The "Flames of Sedition" had already spread throughout the countryside where 95% of Massachusetts residents lived after a series of episodes, including the Tea Party and Stamp Act had led to tension and rage. The port of Boston was still controlled by the Crown's military forces and many of the educated elite had assembled in Philadelphia to decide whether they should wrest control away from the Crown. But at meeting houses and taverns across the Bay Colony, the farmers and shopkeepers were preparing and reacting in a determined rage to the loss of representation and oversight they once had to assure fairness in the Courts.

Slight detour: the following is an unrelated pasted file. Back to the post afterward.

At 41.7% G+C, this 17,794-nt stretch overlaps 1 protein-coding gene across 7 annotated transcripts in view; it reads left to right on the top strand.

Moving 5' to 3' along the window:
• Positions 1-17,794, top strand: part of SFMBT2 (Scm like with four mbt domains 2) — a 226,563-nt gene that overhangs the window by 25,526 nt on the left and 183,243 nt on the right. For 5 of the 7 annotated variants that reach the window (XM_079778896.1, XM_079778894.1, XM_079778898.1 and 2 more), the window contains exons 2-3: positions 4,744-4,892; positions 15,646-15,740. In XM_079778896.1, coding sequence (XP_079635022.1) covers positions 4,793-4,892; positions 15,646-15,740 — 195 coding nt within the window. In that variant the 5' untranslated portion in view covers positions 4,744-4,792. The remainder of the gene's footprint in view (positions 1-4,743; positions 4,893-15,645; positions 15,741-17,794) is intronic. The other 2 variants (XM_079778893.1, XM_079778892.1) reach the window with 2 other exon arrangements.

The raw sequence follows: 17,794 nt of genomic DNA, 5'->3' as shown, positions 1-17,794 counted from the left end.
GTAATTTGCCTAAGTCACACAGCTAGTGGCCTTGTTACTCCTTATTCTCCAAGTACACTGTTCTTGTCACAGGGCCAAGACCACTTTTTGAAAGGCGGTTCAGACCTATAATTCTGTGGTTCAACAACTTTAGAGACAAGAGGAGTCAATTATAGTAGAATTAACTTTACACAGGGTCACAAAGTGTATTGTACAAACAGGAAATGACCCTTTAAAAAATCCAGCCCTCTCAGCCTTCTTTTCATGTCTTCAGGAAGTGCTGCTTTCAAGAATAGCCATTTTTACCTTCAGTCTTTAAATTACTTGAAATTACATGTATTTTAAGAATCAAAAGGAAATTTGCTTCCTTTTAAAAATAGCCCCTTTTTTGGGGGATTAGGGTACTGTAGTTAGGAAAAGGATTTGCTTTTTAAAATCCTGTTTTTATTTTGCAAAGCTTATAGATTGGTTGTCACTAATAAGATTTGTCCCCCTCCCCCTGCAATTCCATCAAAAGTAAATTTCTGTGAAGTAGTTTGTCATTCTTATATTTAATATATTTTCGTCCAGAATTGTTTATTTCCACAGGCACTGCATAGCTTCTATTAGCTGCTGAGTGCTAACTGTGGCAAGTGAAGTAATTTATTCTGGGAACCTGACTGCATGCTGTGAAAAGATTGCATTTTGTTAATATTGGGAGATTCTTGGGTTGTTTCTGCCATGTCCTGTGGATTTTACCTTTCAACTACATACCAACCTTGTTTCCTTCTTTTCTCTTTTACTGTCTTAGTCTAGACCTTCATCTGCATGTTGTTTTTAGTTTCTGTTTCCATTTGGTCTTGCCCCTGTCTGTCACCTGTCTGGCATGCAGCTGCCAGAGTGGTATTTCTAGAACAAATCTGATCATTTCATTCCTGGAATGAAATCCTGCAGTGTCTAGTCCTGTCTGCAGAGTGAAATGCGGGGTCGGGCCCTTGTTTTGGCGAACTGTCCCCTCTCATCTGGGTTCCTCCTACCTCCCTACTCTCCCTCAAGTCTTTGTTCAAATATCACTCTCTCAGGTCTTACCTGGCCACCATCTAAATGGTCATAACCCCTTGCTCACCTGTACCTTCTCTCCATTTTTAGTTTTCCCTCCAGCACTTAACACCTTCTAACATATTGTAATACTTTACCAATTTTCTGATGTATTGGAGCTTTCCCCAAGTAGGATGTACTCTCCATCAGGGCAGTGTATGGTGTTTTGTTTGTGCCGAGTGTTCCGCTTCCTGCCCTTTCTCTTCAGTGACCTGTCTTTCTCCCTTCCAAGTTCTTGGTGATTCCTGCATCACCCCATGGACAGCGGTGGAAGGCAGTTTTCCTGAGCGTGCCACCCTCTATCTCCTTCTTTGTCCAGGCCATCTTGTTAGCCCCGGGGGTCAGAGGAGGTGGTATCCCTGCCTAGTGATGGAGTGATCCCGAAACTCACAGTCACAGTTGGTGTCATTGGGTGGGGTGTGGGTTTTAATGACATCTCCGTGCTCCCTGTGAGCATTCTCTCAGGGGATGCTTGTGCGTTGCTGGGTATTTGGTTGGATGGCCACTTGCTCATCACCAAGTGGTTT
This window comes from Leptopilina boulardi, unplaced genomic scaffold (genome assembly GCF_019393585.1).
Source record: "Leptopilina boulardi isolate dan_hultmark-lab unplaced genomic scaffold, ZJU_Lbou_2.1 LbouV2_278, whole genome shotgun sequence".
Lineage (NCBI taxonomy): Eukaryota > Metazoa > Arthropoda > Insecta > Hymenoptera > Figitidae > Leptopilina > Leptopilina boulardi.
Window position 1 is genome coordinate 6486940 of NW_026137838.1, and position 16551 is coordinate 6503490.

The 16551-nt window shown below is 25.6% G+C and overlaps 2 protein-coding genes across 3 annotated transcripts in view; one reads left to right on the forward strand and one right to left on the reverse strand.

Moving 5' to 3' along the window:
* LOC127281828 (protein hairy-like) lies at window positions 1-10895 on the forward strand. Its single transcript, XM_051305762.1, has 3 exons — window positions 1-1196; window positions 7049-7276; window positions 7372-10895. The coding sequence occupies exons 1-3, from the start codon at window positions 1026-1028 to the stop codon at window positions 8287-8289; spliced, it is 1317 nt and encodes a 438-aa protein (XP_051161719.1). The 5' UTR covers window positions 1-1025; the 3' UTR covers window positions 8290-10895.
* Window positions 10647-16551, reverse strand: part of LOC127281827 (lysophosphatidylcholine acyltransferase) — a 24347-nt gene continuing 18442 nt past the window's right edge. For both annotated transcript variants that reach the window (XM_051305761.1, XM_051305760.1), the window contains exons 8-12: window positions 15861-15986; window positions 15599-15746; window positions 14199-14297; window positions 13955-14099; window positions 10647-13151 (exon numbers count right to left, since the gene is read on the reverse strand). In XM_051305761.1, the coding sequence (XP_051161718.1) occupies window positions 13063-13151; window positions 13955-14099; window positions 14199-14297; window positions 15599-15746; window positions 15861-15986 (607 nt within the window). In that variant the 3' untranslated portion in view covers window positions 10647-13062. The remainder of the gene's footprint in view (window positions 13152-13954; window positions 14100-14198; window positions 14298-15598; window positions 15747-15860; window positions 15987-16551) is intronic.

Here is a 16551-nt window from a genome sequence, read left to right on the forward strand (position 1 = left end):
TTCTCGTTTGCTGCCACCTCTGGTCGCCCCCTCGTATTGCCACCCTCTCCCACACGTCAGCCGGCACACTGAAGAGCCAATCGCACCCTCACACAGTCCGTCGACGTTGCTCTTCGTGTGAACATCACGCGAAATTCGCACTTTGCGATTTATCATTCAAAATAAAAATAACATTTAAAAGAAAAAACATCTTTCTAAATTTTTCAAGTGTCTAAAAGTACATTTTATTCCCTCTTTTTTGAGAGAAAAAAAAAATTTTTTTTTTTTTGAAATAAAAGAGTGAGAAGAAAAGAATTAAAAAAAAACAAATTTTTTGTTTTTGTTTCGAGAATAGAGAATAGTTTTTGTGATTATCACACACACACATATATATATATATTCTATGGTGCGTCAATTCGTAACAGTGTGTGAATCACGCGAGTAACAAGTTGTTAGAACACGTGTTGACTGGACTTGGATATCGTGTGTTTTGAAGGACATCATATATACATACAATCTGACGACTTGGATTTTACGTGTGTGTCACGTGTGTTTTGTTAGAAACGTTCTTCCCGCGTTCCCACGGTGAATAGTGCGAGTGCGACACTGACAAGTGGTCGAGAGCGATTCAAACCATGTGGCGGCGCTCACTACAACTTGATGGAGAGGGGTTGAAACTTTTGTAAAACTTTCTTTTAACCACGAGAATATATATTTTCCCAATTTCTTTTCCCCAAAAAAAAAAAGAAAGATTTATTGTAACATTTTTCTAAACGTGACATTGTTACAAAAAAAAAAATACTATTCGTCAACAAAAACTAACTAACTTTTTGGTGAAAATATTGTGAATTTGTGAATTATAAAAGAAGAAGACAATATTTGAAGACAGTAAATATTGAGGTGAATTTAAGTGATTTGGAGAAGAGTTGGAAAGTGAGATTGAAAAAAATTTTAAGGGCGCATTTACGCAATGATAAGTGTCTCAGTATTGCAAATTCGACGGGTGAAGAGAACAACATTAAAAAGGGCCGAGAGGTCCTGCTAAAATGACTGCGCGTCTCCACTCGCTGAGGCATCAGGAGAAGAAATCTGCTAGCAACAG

Most farmers and craftsmen were concerned with local issues - the struggle of daily life trying to grow crops on rocky soils or tend to church or local Town Meeting duties. Yet the contrasts of wealth between the educated elite and yeoman farmers was growing significantly while the rise of the "strolling poor" and landless was starting to increase as generations split up original land holdings again and again. Debts for farmers were growing steadily and historians have found that up to 22% of the farmers were facing litigation for unpaid debt. Courts had tremendous power to seize a farmer's property, so this was a growing concern in the years leading up to the Revolution.